IOM Asia Pacific Covid-19 Response - Situation Report 5 (20 April 2020)

Snapshot Date
Apr 20 2020
  • Other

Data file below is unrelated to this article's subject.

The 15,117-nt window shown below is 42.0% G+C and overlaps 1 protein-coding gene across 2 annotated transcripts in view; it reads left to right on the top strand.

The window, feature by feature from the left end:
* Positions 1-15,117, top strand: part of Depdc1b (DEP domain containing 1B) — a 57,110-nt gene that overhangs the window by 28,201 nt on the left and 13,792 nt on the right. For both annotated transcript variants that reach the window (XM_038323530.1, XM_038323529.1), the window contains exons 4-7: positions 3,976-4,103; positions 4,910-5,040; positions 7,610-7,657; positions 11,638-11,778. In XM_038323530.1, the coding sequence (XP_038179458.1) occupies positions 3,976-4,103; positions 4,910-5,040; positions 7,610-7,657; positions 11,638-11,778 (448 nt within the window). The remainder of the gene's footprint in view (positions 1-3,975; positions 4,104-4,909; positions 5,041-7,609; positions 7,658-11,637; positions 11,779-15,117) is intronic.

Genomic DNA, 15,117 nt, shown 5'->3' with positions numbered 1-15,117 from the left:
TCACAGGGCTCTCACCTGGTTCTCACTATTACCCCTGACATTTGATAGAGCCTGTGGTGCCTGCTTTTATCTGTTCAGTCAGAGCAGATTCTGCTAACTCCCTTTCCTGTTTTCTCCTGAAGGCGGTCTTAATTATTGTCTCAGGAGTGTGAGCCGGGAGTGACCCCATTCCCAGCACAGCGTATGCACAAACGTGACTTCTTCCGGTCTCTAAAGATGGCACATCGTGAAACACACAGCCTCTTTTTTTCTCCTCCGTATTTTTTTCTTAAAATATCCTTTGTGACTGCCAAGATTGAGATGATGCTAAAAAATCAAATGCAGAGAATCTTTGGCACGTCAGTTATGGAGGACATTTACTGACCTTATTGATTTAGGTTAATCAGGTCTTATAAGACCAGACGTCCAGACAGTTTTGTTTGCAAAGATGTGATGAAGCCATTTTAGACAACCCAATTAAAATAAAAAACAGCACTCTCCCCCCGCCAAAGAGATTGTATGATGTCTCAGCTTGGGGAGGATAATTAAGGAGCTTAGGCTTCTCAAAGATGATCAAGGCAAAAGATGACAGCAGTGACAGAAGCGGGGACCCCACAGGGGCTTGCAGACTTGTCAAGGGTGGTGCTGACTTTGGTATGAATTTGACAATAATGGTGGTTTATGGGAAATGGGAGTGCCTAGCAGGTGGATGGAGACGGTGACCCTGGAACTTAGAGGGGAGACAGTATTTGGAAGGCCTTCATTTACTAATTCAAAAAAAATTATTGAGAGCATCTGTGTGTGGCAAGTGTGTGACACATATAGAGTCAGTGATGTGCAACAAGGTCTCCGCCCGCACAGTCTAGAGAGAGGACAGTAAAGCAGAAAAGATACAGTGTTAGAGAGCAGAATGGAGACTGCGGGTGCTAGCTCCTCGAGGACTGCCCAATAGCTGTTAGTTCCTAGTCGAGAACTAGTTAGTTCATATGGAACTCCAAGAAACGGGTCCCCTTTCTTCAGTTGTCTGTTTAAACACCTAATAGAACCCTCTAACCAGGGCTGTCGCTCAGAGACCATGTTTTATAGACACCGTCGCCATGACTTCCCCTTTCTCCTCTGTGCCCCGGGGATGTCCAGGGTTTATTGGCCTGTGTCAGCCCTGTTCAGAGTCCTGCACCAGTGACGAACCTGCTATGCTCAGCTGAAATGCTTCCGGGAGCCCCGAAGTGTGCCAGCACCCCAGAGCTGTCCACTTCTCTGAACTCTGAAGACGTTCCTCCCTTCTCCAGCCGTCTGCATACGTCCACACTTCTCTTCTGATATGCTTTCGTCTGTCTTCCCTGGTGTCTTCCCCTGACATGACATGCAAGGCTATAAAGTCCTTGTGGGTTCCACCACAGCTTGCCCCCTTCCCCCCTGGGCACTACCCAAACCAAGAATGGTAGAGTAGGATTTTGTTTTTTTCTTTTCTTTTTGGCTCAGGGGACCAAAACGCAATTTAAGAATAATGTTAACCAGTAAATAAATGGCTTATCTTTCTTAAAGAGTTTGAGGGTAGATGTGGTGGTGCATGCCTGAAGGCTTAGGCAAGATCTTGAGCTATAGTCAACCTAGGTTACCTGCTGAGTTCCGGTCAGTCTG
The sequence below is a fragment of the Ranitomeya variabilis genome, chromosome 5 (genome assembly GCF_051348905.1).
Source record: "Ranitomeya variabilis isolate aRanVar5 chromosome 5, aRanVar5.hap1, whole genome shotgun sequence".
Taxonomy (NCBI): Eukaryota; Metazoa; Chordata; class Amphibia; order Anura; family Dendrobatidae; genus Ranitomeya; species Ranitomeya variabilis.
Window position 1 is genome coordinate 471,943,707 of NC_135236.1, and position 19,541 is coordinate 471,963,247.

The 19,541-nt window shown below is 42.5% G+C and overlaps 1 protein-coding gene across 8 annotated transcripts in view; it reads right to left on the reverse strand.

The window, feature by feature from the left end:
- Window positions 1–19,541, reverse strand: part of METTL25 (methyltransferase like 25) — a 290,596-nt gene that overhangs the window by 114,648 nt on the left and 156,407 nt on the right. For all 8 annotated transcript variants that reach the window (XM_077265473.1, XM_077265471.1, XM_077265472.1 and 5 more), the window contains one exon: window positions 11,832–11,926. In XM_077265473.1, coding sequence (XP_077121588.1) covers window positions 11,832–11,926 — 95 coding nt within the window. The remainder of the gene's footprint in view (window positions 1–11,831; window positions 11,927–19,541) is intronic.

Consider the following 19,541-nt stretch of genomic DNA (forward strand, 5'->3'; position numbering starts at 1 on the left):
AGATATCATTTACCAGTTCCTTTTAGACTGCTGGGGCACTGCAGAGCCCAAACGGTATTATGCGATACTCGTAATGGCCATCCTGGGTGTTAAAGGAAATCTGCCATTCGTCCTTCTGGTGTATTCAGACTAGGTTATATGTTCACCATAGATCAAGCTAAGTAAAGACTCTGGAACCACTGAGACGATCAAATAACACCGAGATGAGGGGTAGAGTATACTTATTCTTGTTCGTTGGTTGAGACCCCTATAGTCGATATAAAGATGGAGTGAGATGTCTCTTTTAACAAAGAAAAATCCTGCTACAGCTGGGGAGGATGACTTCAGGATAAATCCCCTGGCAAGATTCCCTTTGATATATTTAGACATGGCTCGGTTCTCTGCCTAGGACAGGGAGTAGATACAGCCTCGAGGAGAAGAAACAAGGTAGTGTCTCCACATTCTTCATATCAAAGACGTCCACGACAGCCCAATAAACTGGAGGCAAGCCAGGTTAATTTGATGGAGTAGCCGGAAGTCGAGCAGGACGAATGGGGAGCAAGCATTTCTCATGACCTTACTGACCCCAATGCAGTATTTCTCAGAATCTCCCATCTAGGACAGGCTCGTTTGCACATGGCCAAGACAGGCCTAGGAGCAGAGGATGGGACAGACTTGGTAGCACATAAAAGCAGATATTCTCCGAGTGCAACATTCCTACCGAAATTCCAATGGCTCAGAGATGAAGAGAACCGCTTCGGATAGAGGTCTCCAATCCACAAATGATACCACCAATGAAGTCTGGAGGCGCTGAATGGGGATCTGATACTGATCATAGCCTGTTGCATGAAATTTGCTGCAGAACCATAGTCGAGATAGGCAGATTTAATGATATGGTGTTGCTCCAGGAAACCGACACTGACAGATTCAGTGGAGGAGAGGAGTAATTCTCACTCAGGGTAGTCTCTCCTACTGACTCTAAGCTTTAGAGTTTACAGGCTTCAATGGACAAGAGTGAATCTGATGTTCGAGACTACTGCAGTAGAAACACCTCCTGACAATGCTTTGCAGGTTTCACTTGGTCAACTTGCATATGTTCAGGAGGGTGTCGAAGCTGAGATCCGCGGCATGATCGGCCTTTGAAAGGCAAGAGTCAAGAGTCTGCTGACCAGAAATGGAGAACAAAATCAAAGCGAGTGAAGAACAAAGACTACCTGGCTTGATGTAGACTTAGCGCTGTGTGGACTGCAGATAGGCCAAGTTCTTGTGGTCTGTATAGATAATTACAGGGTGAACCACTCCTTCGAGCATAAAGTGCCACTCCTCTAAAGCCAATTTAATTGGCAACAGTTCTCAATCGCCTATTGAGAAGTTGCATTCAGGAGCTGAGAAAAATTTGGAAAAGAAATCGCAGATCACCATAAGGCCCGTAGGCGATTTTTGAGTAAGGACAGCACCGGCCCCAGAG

COVID-19 cases in Asia and the Pacific continue to increase at a steady pace with countries augmenting responses as well as maintaining stringent mobility restrictions. As of 19 April, over 247,500 cases and more than 12,000 deaths have been reported in the region. Confirmed cases have been reported in 281 countries, territories and/or areas, with new cases reported on a daily basis. IOM missions in the region are working with governments and partners to ensure that migrants, whether in regular or irregular situations, returnees and forcibly displaced persons are included in efforts to mitigate and combat the illness’s impact. There are increasingly serious concerns regarding stranded and vulnerable migrants abroad and their ability to satisfy basic needs. IOM missions are working closely with governments, CSOs and UNCT in host countries to devise context-specific and appropriate responses. In addition to the immediate health risks of COVID-19, the situation poses significant socio-economic and protection challenges for migrants excluded from or unable to access support mechanisms. There are also increasing reports of stigma and discrimination towards migrants at destination, transit and home locations upon return, due to fears around COVID-19 transmission. Devising adequate responses for migrants, refugees, IDPs, returnees and other vulnerable groups remains the top priority for IOM. High numbers of COVID-19 cases in Iran (Islamic Republic of) have pushed more than 177,000 Afghans to return to Afghanistan since the beginning of March. In the Greater Mekong Sub-Region, following the announcement of lockdown measures in Thailand, over 193,000 cross-border migrants from neighboring countries returned to their home provinces or countries, including Cambodia, the Lao People’s Democratic Republic and Myanmar. These kinds of migration movements may have the unintended effect of driving transmission in areas with less capacity to provide testing, isolation and treatment, as well as increase vulnerability for migrants during their journey and in their home communities.